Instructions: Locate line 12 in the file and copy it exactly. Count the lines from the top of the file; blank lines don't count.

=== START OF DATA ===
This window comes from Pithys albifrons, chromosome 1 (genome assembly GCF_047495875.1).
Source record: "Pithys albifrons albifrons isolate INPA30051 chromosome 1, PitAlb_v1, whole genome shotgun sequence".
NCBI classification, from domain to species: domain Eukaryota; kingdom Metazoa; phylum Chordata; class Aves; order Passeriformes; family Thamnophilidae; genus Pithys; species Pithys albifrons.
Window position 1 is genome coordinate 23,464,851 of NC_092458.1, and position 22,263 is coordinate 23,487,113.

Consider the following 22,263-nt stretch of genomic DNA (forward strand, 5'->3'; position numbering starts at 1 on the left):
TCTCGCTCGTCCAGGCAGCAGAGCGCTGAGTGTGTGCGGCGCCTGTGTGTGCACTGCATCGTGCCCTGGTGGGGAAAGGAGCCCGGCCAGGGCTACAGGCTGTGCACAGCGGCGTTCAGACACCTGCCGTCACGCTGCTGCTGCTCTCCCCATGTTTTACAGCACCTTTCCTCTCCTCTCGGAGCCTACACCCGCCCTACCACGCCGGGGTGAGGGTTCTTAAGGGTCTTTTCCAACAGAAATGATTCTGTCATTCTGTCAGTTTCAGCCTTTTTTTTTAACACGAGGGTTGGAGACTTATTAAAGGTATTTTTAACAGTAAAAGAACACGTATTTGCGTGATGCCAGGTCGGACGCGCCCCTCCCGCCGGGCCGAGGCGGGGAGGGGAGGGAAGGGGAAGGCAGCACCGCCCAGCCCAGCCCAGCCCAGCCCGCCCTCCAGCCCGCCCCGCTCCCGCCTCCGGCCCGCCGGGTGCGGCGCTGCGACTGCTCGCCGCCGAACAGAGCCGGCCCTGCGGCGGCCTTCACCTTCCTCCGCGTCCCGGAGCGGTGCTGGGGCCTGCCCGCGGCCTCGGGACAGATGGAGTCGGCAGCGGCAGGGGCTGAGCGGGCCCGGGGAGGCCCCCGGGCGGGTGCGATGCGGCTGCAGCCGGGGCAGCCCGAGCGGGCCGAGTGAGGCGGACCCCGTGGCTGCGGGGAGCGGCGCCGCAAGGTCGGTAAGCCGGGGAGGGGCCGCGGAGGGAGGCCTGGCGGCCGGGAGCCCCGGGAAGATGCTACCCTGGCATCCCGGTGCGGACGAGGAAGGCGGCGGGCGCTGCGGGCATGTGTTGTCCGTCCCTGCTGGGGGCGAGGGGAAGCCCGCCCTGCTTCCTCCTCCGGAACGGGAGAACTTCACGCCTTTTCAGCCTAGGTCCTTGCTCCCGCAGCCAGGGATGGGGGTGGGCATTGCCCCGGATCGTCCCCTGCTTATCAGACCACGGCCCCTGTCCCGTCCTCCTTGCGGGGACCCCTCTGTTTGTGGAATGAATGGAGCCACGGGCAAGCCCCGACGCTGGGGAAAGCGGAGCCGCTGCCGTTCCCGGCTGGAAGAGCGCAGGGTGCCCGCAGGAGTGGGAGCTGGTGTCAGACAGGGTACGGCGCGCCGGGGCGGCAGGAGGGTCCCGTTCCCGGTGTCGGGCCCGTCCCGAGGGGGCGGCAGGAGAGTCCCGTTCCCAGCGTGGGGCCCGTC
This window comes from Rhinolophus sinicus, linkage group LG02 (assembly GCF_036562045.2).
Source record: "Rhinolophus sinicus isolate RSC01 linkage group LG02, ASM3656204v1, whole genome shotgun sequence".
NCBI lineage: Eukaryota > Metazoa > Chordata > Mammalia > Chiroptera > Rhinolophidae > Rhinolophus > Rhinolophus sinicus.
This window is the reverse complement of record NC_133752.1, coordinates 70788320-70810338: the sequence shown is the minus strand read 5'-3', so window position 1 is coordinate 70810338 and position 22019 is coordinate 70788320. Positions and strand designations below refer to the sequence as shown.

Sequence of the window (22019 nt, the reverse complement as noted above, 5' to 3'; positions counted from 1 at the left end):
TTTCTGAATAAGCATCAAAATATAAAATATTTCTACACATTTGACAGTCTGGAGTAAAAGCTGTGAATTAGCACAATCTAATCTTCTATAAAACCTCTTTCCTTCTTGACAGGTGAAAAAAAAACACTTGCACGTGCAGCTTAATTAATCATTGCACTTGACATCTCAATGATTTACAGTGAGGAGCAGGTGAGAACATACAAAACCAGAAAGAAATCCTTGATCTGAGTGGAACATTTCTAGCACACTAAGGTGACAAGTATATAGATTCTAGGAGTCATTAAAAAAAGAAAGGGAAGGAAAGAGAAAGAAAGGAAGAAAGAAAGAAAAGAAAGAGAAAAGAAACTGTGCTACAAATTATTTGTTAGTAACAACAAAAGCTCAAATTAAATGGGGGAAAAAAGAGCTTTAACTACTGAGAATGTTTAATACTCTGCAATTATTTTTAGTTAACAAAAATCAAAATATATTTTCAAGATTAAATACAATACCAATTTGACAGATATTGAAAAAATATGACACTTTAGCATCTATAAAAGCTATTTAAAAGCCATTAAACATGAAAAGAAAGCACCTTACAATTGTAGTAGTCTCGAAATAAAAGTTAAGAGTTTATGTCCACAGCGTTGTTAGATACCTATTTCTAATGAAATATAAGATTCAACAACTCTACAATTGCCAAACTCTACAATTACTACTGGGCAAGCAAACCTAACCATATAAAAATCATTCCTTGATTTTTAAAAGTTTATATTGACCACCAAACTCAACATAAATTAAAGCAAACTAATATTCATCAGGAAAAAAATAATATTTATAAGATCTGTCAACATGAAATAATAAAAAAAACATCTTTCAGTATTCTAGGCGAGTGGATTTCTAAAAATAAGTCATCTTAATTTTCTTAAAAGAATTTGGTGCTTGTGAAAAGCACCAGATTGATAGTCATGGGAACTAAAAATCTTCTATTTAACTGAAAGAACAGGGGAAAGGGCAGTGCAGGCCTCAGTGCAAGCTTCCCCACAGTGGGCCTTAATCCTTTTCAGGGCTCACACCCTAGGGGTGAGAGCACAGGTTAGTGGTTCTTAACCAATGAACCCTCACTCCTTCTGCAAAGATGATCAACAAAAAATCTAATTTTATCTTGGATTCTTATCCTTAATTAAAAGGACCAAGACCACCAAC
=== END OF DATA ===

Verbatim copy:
TTTCTGAATAAGCATCAAAATATAAAATATTTCTACACATTTGACAGTCTGGAGTAAAAGCTGTGAATTAGCACAATCTAATCTTCTATAAAACCTCTTTCCTTCTTGACAGGTGAAAAAAAAACACTTGCACGTGCAGCTTAATTAATCATTGCACTTGACATCTCAATGATTTACAGTGAGGAGCAGGTGAGAACATACAAAACCAGAAAGAAATCCTTGATCTGAGTGGAACATTTCTAGCACACTAAGGTGACAAGTATATAGATTCTAGGAGTCATTAAAAAAAGAAAGGGAAGGAAAGAGAAAGAAAGGAAGAAAGAAAGAAAAGAAAGAGAAAAGAAACTGTGCTACAAATTATTTGTTAGTAACAACAAAAGCTCAAATTAAATGGGGGAAAAAAGAGCTTTAACTACTGAGAATGTTTAATACTCTGCAATTATTTTTAGTTAACAAAAATCAAAATATATTTTCAAGATTAAATACAATACCAATTTGACAGATATTGAAAAAATATGACACTTTAGCATCTATAAAAGCTATTTAAAAGCCATTAAACATGAAAAGAAAGCACCTTACAATTGTAGTAGTCTCGAAATAAAAGTTAAGAGTTTATGTCCACAGCGTTGTTAGATACCTATTTCTAATGAAATATAAGATTCAACAACTCTACAATTGCCAAACTCTACAATTACTACTGGGCAAGCAAACCTAACCATATAAAAATCATTCCTTGATTTTTAAAAGTTTATATTGACCACCAAACTCAACATAAATTAAAGCAAACTAATATTCATCAGGAAAAAAATAATATTTATAAGATCTGTCAACATGAAATAATAAAAAAAACATCTTTCAGTATTCTAGGCGAGTGGATTTCTAAAAATAAGTCATCTTAATTTTCTTAAAAGAATTTGGTGCTTGTGAAAAGCACCAGATTGATAGTCATGGGAACTAAAAATCTTCTATTTAACTGAAAGAACAGGGGAAAGGGCAGTGCAGGCCTCAGTGCAAGCTTCCCCACAGTGGGCCTTAATCCTTTTCAGGGCTCACACCCTAGGGGTGAGAGCACAGGTTAGTGGTTCTTAACCAATGAACCCTCACTCCTTCTGCAAAGATGATCAACAAAAAATCTAATTTTATCTTGGATTCTTATCCTTAATTAAAAGGACCAAGACCACCAAC